But Gaujot said that argument ignores the reality of what he called an “intimate nexus” and “a symbiotic relationship” between WVU Medical Corp. and WVU Hospitals.

They share, for example, the same chief financial officer, Gaujot said. And WVU Board of Governors Policy 55 declares that the FOIA applies to “all units, colleges and divisions” and their employees under the board’s jurisdiction.

“Physician faculty members of the WVU School of Medicine, as WVU employees, are subject to the FOIA” under that policy, the judge wrote.

WVU Medical Corp. has also received and benefited from state-issued bonds, he said, and it operates under bylaws that can only be amended with the written permission of WVU’s president.

WVU Medical Corp. was created by WVU Hospitals and the School of Medicine “specifically to do what WVU could not do on its own,” the judge said — bill and collect for physician services. “WVUMC is operating for the state’s direct benefit and/or at the state’s specific behest.”

It serves as “a conduit corporation and hand-in-hand” with WVU Hospitals on behalf of both WVU and the School of Medicine on many fronts, Gaujot wrote, with billing being the most important.

“Excess money,” he noted, “is remitted to WVU.”

The judge also cited a 2010 joint operating agreement between WVU, WVU Hospitals and WVU Medical Corp. to “function as a single strategic and economic unit, to be known as WVU Healthcare.”

Text Only
West Virginia
  • Energy-state Dems split from Obama

    Scrapping to keep a West Virginia Senate seat Democratic in a state that’s sprinted to the right, Natalie Tennant is counting on her allegiance to the coal industry to separate herself from an unpopular President Barack Obama.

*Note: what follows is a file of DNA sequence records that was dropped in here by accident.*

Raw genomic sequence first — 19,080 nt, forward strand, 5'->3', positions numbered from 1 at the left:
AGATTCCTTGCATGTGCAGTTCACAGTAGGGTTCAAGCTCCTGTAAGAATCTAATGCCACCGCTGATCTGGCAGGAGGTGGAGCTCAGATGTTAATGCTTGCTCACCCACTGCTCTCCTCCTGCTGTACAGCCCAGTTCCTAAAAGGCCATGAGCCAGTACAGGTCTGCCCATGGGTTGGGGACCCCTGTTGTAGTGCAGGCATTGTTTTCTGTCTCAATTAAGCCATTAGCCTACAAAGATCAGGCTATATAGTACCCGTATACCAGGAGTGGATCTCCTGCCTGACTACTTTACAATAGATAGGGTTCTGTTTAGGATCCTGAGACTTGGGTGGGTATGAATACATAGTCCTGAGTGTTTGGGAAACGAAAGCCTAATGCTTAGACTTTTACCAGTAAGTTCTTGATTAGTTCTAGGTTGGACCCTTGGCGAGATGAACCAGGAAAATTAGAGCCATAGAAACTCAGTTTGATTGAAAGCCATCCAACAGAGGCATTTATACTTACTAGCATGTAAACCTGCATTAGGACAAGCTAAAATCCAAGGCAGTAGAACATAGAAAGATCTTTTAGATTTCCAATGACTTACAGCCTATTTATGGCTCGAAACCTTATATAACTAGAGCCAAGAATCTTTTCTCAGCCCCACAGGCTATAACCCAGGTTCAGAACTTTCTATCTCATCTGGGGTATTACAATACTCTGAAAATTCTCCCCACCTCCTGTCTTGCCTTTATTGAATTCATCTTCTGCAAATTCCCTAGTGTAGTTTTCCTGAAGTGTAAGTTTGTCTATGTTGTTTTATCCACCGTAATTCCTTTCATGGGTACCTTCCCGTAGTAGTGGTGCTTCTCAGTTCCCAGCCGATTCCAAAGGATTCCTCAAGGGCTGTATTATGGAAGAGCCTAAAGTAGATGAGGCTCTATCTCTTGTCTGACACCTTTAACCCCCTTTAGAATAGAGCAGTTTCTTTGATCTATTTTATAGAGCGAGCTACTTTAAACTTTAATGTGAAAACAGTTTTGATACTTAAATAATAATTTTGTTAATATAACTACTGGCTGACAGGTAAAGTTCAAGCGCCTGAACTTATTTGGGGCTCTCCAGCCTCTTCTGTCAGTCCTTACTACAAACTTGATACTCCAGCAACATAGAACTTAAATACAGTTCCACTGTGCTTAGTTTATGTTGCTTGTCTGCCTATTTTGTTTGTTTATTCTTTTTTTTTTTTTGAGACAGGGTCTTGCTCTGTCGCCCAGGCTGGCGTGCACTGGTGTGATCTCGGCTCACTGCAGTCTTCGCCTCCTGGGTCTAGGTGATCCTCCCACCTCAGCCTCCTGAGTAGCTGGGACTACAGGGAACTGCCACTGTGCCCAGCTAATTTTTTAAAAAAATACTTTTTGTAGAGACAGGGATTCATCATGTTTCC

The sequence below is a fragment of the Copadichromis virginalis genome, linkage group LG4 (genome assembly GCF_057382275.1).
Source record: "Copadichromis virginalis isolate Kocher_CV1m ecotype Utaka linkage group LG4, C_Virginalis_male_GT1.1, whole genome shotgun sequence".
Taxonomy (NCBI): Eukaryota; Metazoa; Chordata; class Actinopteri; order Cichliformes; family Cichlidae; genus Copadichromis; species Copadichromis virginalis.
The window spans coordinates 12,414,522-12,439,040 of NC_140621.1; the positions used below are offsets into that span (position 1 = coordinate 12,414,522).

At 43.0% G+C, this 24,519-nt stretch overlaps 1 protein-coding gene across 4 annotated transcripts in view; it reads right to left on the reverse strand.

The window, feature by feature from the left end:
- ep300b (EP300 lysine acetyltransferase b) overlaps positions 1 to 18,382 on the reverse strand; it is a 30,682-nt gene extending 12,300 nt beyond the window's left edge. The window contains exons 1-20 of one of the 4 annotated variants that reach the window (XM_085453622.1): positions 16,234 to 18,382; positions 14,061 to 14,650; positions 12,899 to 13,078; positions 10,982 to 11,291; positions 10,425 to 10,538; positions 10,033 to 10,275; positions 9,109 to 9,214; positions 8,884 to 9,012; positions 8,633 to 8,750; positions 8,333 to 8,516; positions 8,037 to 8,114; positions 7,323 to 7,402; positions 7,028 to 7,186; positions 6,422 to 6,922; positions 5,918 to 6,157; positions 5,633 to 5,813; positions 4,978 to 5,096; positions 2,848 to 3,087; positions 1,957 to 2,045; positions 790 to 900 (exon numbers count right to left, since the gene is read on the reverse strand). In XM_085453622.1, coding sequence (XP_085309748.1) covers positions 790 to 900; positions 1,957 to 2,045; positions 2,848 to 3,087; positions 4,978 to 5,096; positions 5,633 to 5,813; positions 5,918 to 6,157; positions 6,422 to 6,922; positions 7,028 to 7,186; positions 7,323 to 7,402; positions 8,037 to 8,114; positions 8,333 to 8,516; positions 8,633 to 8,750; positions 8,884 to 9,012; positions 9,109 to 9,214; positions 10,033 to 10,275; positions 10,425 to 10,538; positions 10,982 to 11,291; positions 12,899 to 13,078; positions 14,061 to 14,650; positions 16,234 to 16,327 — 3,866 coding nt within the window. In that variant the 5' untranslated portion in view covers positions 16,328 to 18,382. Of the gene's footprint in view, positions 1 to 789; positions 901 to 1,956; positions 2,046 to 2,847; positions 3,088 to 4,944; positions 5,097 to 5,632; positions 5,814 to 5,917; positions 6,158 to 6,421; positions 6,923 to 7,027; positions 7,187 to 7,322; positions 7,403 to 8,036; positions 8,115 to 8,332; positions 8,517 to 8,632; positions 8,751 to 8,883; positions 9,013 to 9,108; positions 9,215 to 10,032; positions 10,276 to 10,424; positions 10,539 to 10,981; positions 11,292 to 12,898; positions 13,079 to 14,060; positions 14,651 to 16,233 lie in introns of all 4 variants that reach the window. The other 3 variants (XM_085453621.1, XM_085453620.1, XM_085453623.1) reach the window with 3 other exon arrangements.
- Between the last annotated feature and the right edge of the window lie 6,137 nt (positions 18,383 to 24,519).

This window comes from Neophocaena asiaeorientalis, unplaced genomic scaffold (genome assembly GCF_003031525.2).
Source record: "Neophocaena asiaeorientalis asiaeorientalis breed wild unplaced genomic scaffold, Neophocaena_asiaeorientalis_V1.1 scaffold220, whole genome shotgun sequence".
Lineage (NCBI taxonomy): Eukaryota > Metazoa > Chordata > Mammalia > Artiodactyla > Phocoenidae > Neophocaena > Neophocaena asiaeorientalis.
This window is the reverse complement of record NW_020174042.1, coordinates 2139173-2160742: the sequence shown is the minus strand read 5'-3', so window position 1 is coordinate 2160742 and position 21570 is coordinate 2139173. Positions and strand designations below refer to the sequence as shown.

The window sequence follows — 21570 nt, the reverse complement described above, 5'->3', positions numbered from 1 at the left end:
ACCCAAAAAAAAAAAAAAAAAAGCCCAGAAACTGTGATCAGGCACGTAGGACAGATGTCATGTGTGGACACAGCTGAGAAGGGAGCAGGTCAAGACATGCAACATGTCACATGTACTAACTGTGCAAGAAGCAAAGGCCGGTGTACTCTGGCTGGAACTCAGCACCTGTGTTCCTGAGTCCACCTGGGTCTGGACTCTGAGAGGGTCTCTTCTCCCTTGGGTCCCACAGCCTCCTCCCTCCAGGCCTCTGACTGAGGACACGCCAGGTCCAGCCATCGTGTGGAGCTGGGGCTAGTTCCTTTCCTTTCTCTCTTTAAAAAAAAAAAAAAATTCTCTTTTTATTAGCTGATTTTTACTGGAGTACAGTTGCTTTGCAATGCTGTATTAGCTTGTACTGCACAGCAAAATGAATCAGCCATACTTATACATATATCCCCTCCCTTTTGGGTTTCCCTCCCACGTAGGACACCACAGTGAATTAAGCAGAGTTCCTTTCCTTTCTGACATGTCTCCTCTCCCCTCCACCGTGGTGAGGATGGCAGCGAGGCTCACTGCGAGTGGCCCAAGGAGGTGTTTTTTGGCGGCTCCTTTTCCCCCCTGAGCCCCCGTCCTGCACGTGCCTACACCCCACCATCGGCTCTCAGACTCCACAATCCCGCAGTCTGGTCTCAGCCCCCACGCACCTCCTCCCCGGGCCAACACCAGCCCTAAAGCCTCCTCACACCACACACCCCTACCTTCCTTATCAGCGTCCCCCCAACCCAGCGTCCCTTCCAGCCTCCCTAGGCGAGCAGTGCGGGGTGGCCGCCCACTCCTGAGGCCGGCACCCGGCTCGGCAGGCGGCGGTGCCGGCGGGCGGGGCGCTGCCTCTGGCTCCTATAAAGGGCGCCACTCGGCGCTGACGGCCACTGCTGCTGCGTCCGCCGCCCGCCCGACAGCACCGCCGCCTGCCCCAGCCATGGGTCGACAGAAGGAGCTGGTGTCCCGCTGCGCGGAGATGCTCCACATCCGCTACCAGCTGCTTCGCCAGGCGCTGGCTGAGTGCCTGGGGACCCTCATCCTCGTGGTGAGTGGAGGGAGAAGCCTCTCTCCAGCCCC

Her approach reflects common Democratic strategy and tactics this midterm election year in energy-producing states that lean Republican: Sen. Mary Landrieu is vying for a fourth term representing Louisiana; Alaska Sen. Mark Begich is running for re-election for the first time; and Kentucky Democrat Alison Lundergan Grimes wants to replace Senate Minority Leader Mitch McConnell.

    April 17, 2014

  • Official: $2M in chemical spill costs reimbursable

    Public agencies and nonprofits that helped after a Jan. 9 chemical leak into the water supply could receive $2 million in reimbursements for their emergency work, a West Virginia homeland security official said.
    Federal and state emergency officials briefed fire departments, paramedics and other government groups Wednesday on how to recoup costs.

    April 17, 2014

  • Manchin urges mines to speak out for coal

    The Democratic senator leading the battle against the White House’s strategy to fight climate change urged the mining industry on Tuesday to speak out about coal’s role in providing affordable, reliable electricity to the country to help combat strict new emissions rules for coal-fired power plants.